• Damon W. Root, Reason Magazine, Reason.com
On March 27, 1866, President Andrew Johnson sent a message to Congress vetoing the landmark civil rights bill it had just passed. Among the provisions “which I cannot approve,” Johnson wrote, was the first section, which stated, “All persons born in the United States, and not subject to any foreign power, excluding Indians not taxed, are hereby declared to be citizens of the United States.”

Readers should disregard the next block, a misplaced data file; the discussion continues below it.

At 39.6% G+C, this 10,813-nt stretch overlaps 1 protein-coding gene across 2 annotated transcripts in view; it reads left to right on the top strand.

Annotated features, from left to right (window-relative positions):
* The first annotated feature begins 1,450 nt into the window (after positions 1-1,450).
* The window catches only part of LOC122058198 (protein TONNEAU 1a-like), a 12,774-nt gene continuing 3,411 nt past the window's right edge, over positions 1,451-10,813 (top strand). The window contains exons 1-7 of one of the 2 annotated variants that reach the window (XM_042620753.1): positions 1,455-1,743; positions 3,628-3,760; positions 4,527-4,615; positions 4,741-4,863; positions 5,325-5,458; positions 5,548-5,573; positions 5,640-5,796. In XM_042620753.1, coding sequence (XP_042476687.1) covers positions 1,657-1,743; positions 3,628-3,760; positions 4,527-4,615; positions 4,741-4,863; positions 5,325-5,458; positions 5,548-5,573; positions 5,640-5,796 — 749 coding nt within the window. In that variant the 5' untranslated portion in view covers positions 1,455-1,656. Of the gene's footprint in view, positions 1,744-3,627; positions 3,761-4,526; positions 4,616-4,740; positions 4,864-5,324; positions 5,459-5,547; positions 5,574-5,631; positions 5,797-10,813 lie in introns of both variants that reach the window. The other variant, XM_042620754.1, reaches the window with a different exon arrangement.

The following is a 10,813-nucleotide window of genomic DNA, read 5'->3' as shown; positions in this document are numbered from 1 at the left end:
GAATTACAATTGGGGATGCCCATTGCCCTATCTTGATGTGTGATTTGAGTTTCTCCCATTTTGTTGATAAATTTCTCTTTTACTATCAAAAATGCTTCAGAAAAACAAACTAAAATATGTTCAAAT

Not only would this grant of birthright citizenship make citizens out of “the entire race designated as blacks,” Johnson complained, it would also make citizens out of “the Chinese of the Pacific States, Indians subject to taxation, [and] the people called Gipsies.” He wouldn’t sign it.
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